TOKYO (Reuters) – Asian share markets stumbled on Tuesday as heightened concerns about a slowing global economy sent Wall Street stocks skidding to their lowest levels in more than a year.
FILE PHOTO: A man looks at an electronic stock quotation board outside a brokerage in Tokyo, Japan, November 13, 2018. REUTERS/Toru Hanai
MSCI’s broadest index of Asia-Pacific shares outside Japan shed 0.25 percent in early trade while Japan’s Nikkei tumbled 1.5 percent.
On Monday, MSCI’s broadest gauge of the world’s stock markets, ACWI, slumped to its weakest level since May 2017, having declined 16 percent from a top hit on Jan. 29.
In New York, the S&P 500 lost 2.08 percent to hit its lowest since October 2017 as it breached lows reached during a sell-off in February, having wiped out about $3.4 trillion of market value since late September.
The Nasdaq Composite dropped 2.27 percent, with Amazon, one of the best performing shares this year, dropping 4.5 percent.
A profit warning from ASOS, previously high-flying UK online-clothing retailer, shocked investors, sending U.S. consumer discretionary shares down 2.8 percent
“U.S. retailers have been stocking up consumer goods from China before hikes in tariff, piling up inventories. From now their costs are seen rising next year. That may have been kind of known to everyone but it’s becoming reality,” said Tatsushi Maeno, senior strategist at Okasan Asset Management.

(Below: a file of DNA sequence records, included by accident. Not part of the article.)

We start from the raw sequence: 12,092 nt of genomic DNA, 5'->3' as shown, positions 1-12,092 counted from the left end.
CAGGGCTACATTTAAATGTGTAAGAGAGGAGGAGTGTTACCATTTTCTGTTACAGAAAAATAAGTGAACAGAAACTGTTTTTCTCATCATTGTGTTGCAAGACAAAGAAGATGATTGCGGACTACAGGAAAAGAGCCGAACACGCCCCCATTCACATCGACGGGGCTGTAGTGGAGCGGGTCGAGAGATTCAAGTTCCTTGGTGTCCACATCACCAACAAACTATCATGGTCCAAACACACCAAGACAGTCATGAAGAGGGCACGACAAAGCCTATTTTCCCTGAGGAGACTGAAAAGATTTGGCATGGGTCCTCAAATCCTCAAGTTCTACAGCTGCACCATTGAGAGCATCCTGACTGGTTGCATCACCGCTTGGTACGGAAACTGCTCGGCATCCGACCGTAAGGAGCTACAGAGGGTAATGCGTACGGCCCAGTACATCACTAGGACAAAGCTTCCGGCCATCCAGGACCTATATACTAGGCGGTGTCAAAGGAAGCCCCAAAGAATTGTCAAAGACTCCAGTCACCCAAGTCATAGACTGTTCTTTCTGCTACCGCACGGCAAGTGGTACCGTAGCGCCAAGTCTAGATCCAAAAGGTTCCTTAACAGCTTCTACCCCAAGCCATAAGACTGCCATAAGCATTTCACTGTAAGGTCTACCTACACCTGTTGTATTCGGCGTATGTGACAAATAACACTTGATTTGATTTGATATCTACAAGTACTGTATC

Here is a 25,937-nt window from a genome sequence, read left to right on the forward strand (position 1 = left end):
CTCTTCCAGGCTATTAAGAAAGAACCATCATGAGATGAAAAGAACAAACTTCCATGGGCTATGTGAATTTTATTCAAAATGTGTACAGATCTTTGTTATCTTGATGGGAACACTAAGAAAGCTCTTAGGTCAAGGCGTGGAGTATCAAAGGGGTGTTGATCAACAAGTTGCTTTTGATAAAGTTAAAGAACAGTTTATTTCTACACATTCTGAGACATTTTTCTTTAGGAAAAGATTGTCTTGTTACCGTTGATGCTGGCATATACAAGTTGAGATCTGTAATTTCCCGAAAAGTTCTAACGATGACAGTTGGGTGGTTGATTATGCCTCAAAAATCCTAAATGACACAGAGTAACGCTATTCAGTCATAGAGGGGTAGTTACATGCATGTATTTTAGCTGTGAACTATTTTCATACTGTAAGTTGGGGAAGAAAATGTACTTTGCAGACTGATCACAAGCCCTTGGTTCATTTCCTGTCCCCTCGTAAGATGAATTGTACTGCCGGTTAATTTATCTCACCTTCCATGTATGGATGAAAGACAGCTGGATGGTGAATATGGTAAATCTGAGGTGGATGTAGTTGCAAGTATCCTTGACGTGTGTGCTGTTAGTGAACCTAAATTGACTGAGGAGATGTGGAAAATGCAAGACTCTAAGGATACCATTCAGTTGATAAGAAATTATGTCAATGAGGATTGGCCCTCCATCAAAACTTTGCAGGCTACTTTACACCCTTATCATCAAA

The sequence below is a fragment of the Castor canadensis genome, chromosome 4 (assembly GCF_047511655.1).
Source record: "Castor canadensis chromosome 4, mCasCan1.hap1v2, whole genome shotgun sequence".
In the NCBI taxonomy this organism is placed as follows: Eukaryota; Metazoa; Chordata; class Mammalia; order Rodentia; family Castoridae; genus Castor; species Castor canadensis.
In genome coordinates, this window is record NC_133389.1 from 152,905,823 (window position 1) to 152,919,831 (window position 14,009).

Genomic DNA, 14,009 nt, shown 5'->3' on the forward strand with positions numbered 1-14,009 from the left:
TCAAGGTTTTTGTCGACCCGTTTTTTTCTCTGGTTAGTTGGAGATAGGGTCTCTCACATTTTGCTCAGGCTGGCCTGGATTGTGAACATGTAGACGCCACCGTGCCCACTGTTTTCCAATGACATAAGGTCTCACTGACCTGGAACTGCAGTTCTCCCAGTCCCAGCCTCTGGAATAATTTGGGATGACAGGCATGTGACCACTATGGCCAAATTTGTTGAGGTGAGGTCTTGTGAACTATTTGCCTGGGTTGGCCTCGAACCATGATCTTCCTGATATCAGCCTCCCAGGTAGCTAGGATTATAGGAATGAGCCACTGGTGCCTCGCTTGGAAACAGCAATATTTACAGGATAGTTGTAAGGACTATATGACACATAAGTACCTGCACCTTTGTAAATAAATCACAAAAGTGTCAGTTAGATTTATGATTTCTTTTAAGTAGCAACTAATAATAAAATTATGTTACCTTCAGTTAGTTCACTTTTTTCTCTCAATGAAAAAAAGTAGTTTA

In addition, the National Association of Home Builders Housing Market Index indicated U.S. homebuilder sentiment had fallen to a three-and-a-half-year low. It was the second consecutive month of disappointing reading.
The gloomy data came after weak economic news out of China and Europe late last week.
The 10-year U.S. Treasuries yield dropped to 2.857 percent, edging near a Dec 10. low of 2.825 percent, its lowest level since late August.
The Federal Reserve is widely expected to raise interest rates on Wednesday, which would be its fourth hike this year.
But many investors now expect signs of economic turbulence would prompt the Fed to signal a slow down in the pace of tightening next year.
The Fed has said in September that its policy makers see three more rate hikes in 2019 while money market futures <0#FF:> are pricing in less than one such move.
The spectre of a “dovish rate hike” kept the dollar in check.
The euro traded flat at $1.1348, after having gained 0.40 percent on Monday.
The dollar fetched 112.83 yen, little changed in Asia after Monday’s fall of 0.49 percent while the offshore Chinese yuan was little moved at 6.8961 to the dollar.
Investors are looking to a major speech by President Xi Jinping at 1000 a.m. (0200GMT) to mark the 40th anniversary of China’s market reforms.
China is also expected to hold its annual Central Economic Work Conference later this week, where key growth targets and policy goals for 2019 will be discussed.
Oil prices extended losses on signs of oversupply in the United States and as investor sentiment remained under pressure from concern over global economic growth and fuel demand.
U.S. crude fell to as low as $49.01 per barrel on Monday, its lowest level since September last year and last stood at $49.33, down 1.1 percent on the day.
Editing by Shri Navaratnam